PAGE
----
On Thu, Oct 18, 2012  Craig Weinberg <whatsons...@gmail.com> wrote:

>> I do know that it's got to be one or the other.
>>
>
> > But I have just proved to you that it cannot be either one.
>

So you have just proven that X is not Y and X is not not Y.  BULLSHIT!


> >  you don't have the wisdom to know when you don't know about free will.
>

 Cannot comment, don't know what ASCII sequence "free will" means.

> you have no problem with things happening for no reason
>

True.

> yet you have a problem with people causing things to happen for their own
> personal reasons.
>

Not true, I have no problem with that either. I have no problem with you
doing what you do for reasons, personal or otherwise, and I have no problem
with you doing what you do for no reason at all, but I do have a very big
problem with you not doing either one.

> If something can come out of it, then it's not nothing.
>

That would only be true if every event must have a cause, but there is no
law of logic that demands that must always be true, and after more than a
century of intensive experimentation on this very subject we find that
there is no empirical reason to think that must always be true either.

> You have no idea where reason came from. It's voodoo to you.
>

Unlike you I'm not foolish enough to think that I've unlocked all the
mysteries of the universe, I'm wise enough to know that I know almost
nothing, but one of the few things that I do know is that X is Y or X is
not Y.

> If reason itself can pop into existence for no reason, then who is to say
> that everything doesn't also do the same?
>

Maybe it does, I don't know, you don't know either but you think you do.

> It [a brick] would need a private will to hurl itself into the air.
>

Or a volcanic eruption underneath it just as you'd need legs and muscles
underneath you to jump.

> Why would it matter if you want some things and don't want others if you
> have no power to freely choose between them?
>

I think it's very odd that you keep asking me why I wrote this or that or
why I did this or that when you believe that people are not deterministic
and thus do things for no reason, in fact its the very foundation of your
philosophy. Of course you also believe that people don't not do things for
a reason, but even leaving out that idiotic contradiction I just don't
understand what you expect me to answer when you ask me "why did you say
that?".

> Free just makes the difference between being in the dungeon and being
> released. Why is it controversial?
>

Assuming I don't like being in that dungeon then if you cut my chains
reality is more in accordance with my will and I can do some of the things
I wanted to do but couldn't do before, like leave, although I still can't
do everything I want, I still can't jump over that mountain.


> >>If the only problem with free will is that it had the property of
>> non-existence then it would not be gibberish, dragons don't exist but the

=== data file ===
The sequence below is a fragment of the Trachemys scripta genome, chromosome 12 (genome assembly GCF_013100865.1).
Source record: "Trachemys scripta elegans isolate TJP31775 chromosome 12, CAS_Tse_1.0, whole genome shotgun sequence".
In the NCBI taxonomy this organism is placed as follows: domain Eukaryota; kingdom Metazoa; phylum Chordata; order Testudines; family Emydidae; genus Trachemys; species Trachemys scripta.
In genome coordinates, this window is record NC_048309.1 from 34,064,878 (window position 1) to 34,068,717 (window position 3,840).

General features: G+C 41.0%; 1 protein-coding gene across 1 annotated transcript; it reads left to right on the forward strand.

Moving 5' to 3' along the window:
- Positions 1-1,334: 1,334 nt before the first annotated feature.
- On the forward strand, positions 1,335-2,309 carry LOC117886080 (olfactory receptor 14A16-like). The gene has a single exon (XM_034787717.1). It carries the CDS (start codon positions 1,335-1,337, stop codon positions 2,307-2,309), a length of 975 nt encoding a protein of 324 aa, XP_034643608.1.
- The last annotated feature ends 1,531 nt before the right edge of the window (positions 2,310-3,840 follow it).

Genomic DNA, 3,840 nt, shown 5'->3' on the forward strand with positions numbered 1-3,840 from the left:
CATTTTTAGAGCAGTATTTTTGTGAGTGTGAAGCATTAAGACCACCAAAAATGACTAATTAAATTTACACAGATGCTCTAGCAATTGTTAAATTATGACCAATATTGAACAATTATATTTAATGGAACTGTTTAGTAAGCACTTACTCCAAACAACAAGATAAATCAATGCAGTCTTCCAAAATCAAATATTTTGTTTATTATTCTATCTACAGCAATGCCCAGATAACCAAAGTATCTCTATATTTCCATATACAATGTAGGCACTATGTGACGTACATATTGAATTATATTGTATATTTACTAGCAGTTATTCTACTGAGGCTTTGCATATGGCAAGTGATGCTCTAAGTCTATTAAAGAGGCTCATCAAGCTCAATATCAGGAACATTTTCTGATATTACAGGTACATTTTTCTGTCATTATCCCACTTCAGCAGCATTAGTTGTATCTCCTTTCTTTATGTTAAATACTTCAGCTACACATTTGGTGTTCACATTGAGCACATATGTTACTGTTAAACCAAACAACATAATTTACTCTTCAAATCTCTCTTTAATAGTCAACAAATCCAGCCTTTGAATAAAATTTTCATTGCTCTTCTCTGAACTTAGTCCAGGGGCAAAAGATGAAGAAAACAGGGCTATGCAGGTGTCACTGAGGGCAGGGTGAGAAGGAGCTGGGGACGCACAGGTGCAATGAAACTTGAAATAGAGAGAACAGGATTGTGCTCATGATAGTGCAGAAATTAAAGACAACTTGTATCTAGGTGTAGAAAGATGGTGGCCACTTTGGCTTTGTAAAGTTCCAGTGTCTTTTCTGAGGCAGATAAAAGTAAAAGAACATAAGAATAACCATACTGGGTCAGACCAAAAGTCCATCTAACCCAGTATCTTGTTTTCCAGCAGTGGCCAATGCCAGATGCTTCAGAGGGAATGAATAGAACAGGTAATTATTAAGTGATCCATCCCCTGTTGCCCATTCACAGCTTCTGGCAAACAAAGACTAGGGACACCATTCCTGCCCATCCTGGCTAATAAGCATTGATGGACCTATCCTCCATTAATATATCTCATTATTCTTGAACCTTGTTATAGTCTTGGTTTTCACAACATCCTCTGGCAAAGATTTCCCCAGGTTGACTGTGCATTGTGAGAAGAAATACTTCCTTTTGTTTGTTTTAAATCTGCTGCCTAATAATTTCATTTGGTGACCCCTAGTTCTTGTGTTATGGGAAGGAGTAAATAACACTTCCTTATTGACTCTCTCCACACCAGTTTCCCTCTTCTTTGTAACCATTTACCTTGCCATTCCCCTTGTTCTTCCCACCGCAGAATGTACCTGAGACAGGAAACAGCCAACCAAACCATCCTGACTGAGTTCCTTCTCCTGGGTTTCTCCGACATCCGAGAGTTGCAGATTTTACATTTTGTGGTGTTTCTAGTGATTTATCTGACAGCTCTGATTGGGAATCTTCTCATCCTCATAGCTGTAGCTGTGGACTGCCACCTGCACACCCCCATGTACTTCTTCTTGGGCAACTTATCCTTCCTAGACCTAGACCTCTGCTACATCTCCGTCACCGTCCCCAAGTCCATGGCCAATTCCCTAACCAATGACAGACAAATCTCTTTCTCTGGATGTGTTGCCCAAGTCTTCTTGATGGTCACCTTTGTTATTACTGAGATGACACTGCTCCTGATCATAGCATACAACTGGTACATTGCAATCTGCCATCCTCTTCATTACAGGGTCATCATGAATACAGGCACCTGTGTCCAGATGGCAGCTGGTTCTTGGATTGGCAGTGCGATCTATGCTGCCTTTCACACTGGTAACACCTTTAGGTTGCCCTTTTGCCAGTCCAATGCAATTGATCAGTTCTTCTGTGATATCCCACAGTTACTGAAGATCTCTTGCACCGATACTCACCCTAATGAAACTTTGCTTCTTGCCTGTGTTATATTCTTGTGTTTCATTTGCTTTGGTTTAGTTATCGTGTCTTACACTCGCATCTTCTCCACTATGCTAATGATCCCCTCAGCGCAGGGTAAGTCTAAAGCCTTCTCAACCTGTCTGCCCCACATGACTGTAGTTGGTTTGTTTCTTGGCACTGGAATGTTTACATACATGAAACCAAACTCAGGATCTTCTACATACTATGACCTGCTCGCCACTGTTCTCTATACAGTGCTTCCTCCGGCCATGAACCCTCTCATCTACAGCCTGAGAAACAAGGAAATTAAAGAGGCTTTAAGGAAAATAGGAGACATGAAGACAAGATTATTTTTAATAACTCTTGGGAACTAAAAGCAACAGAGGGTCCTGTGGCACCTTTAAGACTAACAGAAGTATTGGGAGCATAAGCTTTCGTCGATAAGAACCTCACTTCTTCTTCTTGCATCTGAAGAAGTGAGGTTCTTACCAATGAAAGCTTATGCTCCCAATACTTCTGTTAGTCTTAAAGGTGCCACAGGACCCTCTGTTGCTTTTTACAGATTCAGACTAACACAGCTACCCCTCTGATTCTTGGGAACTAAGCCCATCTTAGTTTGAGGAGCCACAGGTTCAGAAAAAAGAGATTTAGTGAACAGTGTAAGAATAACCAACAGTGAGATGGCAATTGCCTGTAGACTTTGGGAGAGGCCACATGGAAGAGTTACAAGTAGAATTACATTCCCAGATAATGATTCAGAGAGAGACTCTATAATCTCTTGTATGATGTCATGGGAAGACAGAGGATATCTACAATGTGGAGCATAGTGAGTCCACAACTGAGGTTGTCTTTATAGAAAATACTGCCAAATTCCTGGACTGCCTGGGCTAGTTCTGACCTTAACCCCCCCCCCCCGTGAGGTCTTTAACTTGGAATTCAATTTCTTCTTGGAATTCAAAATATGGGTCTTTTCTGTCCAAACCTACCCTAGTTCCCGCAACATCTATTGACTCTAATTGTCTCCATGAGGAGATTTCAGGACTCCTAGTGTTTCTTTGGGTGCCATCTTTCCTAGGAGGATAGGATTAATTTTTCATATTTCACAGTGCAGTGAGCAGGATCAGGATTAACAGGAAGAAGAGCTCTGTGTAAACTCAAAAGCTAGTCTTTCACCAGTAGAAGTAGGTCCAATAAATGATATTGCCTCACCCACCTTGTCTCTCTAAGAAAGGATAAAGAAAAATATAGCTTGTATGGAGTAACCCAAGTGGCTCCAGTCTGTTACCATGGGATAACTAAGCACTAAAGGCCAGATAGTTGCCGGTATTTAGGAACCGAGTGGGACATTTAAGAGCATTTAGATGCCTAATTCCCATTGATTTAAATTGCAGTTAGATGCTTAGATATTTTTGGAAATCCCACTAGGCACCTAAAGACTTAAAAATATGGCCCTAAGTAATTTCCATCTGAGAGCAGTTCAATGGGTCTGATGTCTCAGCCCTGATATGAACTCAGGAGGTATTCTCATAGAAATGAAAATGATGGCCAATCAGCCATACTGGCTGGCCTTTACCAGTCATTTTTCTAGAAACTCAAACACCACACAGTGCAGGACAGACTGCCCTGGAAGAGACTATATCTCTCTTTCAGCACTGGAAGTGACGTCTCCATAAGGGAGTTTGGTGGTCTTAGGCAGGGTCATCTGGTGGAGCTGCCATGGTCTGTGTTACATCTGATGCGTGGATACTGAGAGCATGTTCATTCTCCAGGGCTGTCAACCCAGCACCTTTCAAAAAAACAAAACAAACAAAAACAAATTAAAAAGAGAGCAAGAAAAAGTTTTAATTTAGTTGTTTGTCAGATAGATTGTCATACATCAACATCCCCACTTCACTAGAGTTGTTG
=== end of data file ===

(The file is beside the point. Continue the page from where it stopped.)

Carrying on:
>> word is not gibberish, it means something, just something that doesn't
>> happen to exist; but "free will" is gibberish because it doesn't even mean
>> something mythical, "free will" is just a noise.
>>
>
> > How do you know this?
>

I know this because I'm not a idiot.

> What makes you say it?
>

WHAT MAKES ME SAY IT?! You're asking me what makes me do something ?? You
of all people are asking me that question? As you've told me about a
hundred times, I said it for no reason and I didn't say it for no reason
because I have this thing you call "free will". If you want to be
consistent in your philosophy you should never again ask me or anybody else
why they said or did something because you already know why. Or at least
you think you do.

> It's bizarre that you are so haunted by the idea of free will that you
> have to turn it into gibberish to keep it at bay - even if it means
> throwing your cherished 'reasons' under the bus.
>

Cannot comment, don't know what ASCII sequence "free will" means.


> > I'm never trying to win a debate.
>

Oh I believe you, certainly I do; and I was born yesterday too.


> > I am only curious about the truth.
>

I don't think so. If you were just curious about the truth you'd look at
the facts of the world and try to find theories that might explain a little
part of it, instead you find some idea you feel is pleasant and then try to
shoehorn facts into it. Nobody who was starting out from first principles
and was just curious about the truth would come up with the incoherent
hodgepodge of circularity and logical contradictions that you have and try
to pass it off as a theory.

> You claim that things follow rules,
>

Some do some don't.

> I'm saying that a yearning for social contact isn't logical
>

It's as logical as a dislike of social contact, and If animals with a
strong inclination for social contact got their genes into the next
generation better then those that didn't then logically that's the sort of
animal you'd expect to see in the world.

> How does the need for social contact factor into a worldview which lacks
> free will?
>

Cannot comment, don't know what ASCII sequence "free will" means.

  John K Clark

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